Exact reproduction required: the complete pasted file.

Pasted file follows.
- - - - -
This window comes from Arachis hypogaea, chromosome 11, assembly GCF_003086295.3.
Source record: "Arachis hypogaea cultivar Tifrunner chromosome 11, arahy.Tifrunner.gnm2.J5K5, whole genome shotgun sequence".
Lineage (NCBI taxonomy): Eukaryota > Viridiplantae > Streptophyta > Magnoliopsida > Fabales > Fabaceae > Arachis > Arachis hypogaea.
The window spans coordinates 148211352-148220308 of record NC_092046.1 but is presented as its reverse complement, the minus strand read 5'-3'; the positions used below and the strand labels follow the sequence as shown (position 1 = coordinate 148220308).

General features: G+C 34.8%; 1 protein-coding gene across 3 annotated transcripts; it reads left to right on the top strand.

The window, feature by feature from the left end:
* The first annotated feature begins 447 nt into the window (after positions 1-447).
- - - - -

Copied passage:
This window comes from Arachis hypogaea, chromosome 11, assembly GCF_003086295.3.
Source record: "Arachis hypogaea cultivar Tifrunner chromosome 11, arahy.Tifrunner.gnm2.J5K5, whole genome shotgun sequence".
Lineage (NCBI taxonomy): Eukaryota > Viridiplantae > Streptophyta > Magnoliopsida > Fabales > Fabaceae > Arachis > Arachis hypogaea.
The window spans coordinates 148211352-148220308 of record NC_092046.1 but is presented as its reverse complement, the minus strand read 5'-3'; the positions used below and the strand labels follow the sequence as shown (position 1 = coordinate 148220308).

General features: G+C 34.8%; 1 protein-coding gene across 3 annotated transcripts; it reads left to right on the top strand.

The window, feature by feature from the left end:
* The first annotated feature begins 447 nt into the window (after positions 1-447).